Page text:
Pros:Comprehensive treatment of common special functions.
Cons:Paperback binding, could use an update for the computer age.
The Bottom Line: The Handbook of Mathematical Functions may now come in a flimsy binding, and it may be in need of some freshening, but it's still a useful--and unrivaled--reference.
If you're reading this, you're probably already somewhat familiar with the Handbook of Mathematical Functions, lovingly known to techies as "AMS 55" or "Abramowitz and Stegun" (after its editors), the thick, brick-red bestiary of special functions, the sometimes ugly solutions to everyday differential equations.
If anything, you probably at least took it down from next to the Table of Integrals, Series, and Products in a dusty corner of the library once as a student, maybe to use the tables to do homework involving Gaussian quadrature or to reassure yourself figure out that there's no easy simplification for an elliptic integral.
If so, you probably know that it's exactly as the title says: a guide to important properties of special functions, from elementary transcendentals like circular and hyperbolic trigonometric functions, to harmonics such as Bessel and Legendre functions, to the one-size-almost-fits-all hypergeometric function, to non-analytic nasties like the gamma function. Most sections begin with a differential equation or two, followed by sections on representations of the function, identities, integration, differentiation, and the like, illustrated by graphs where appropriate. At the end of most sections is a series of computer-generated tables of the functions discussed in the section for common values of the parameters.
This is all augmented nicely by a section on numerical integration, differentiation, and interpolation, which of course expands the utility of the tables provided, and another on the Laplace transform. The Fourier transform, strangely, is missing completely. Sections on combinatorial analysis and probability and inferential statistics are present, but are short and not too useful, although their respective tables are well done.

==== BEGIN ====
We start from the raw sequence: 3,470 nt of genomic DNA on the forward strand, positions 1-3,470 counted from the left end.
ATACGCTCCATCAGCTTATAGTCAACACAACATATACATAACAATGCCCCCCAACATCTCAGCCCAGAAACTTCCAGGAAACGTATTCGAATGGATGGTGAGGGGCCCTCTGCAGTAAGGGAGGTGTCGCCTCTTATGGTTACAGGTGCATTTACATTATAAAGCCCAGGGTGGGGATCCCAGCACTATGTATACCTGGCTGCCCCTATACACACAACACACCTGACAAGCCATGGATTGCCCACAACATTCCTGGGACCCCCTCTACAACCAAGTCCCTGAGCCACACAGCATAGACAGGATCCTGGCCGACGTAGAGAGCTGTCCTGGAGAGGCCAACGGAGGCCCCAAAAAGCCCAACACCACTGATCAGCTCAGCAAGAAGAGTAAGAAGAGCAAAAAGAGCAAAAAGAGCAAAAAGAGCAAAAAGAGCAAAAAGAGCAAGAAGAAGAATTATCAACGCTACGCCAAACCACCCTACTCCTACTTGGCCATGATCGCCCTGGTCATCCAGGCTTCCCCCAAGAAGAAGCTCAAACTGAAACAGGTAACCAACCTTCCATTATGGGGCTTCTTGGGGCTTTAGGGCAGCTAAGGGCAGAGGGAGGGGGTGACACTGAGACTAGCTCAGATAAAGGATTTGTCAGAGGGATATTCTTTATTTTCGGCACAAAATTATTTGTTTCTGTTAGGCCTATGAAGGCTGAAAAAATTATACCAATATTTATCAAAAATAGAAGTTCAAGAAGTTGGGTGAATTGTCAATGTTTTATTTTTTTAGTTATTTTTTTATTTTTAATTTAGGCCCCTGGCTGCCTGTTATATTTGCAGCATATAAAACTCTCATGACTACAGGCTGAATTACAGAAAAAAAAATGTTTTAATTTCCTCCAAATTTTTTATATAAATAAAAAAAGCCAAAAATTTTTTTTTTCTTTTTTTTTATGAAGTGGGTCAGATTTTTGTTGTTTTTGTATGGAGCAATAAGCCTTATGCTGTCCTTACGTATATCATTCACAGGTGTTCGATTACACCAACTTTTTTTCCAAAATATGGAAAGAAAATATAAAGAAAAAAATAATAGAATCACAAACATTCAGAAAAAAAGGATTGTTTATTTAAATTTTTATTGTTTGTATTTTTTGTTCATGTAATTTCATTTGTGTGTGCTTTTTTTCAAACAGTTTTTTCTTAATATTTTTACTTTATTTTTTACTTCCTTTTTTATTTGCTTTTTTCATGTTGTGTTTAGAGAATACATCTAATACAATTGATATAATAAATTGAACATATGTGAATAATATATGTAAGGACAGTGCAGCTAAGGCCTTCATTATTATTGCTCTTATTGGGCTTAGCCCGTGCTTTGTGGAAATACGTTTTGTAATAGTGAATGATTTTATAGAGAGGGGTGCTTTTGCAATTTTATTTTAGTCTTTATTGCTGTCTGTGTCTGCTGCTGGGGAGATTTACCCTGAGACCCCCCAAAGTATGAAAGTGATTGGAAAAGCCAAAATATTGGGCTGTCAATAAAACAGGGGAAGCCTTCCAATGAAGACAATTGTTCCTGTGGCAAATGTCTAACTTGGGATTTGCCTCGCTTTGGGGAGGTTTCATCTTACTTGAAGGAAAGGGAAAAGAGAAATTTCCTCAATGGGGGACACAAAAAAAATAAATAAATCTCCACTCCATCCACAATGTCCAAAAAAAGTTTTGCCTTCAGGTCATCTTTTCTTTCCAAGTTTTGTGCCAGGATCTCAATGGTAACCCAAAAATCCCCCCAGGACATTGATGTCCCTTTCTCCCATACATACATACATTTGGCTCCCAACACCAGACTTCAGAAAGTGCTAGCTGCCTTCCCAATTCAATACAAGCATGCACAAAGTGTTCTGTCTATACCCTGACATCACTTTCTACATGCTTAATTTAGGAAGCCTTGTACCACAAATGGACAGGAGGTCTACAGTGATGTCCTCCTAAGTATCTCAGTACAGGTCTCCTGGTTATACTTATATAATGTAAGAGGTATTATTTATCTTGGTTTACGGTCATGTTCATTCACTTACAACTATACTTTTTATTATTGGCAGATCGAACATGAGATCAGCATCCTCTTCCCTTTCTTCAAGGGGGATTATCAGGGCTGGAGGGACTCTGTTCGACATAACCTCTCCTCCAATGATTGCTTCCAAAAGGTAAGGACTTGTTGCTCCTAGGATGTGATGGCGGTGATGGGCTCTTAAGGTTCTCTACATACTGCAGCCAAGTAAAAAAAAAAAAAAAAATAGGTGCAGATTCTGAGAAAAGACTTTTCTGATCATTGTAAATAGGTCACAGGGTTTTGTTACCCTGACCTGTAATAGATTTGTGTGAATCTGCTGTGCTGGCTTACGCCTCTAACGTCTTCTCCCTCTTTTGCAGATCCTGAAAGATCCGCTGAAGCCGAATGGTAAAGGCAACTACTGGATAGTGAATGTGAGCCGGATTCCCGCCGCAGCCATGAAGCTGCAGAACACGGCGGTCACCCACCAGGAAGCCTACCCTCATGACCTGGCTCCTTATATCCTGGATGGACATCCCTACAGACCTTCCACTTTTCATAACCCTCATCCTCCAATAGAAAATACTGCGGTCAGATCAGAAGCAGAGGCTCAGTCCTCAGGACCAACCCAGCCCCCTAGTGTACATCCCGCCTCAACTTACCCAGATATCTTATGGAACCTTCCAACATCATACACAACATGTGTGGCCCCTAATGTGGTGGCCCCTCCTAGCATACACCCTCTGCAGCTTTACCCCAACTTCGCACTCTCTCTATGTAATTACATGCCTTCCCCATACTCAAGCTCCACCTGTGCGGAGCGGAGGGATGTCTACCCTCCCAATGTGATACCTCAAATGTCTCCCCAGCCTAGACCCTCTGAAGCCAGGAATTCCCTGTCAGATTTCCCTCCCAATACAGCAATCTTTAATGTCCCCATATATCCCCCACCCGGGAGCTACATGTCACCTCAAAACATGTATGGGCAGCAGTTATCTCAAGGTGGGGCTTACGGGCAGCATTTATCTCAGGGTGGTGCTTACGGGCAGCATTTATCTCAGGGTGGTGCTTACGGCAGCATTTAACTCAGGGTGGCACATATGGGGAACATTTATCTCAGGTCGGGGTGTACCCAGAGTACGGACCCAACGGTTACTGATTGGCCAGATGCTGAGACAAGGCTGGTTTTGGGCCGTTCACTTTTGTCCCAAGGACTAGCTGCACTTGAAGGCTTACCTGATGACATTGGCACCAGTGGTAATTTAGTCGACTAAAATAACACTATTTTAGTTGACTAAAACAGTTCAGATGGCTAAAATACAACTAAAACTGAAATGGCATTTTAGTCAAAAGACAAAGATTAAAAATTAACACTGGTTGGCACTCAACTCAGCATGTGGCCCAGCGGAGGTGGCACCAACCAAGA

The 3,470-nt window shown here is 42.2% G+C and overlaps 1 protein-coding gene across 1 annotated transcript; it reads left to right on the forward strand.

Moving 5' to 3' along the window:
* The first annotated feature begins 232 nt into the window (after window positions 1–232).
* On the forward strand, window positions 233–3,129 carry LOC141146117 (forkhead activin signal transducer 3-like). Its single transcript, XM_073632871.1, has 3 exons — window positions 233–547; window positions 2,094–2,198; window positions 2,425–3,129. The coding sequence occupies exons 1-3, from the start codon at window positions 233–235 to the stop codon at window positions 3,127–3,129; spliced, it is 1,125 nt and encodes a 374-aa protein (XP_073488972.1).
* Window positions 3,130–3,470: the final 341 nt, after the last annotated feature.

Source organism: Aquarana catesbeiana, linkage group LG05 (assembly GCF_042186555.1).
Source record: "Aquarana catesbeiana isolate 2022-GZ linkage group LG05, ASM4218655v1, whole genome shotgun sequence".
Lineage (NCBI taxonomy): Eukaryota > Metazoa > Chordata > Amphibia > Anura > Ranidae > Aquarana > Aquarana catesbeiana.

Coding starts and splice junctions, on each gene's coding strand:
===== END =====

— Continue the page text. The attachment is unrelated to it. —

Presentation is mostly well-structured, although it's not systematic enough to find anything quickly, and it doesn't even come close to the level of organization of Gradshteyn and Rhyzik . Inclusion of a symbolic index for those trying to find functions for which they don't know the name, or to identify a differential equation, would've been nice; the reader must instead rely on guesses, blind luck, persistence, and use of other references. Using this book is still preferable to the shot-in-the-dark that is typing a function or equation into a computer algebra system, but a little rearrangement would make it much easier to extract useful information.
In general, although this has aged far better than the rest of the National Bureau of Standards's Applied Mathematics Series, it's in need of revision. The typesetting is sometimes hard on the eye and complicates finding useful formulae. The section end-notes could be more helpful were they not so out-of-date. I don't think it would be a good idea to get rid of the tables, but a CD-ROM of text files would be good for those who like to incorporate them into computer programs, and discussion of various numerical approximations of the respective special functions--a more subtle topic than it would seem--would also be of great help to the modern reader.
Despite being a bit dated, due to its comprehensive treatment of special functions common in applied mathematics, this is still a must-have desk reference for scientists and engineers. The Dover edition, currently the only one in print, is a bright green and somewhat flimsy paperback--any paperback of 1000 pages is flimsy. If you can find a copy I recommend buying a used hardcover instead. The content is the same, and although it may be a dull brick red and come with an old-library smell, it'll last much longer. If you can't find the hardcover at a good price, the paperback is cheap, and by buying it you'll save yourself midnight trips to the library or minutes to hours spent thumbing through Internet references, most of which don't nearly match old standards such as this in depth or ease-of-use.
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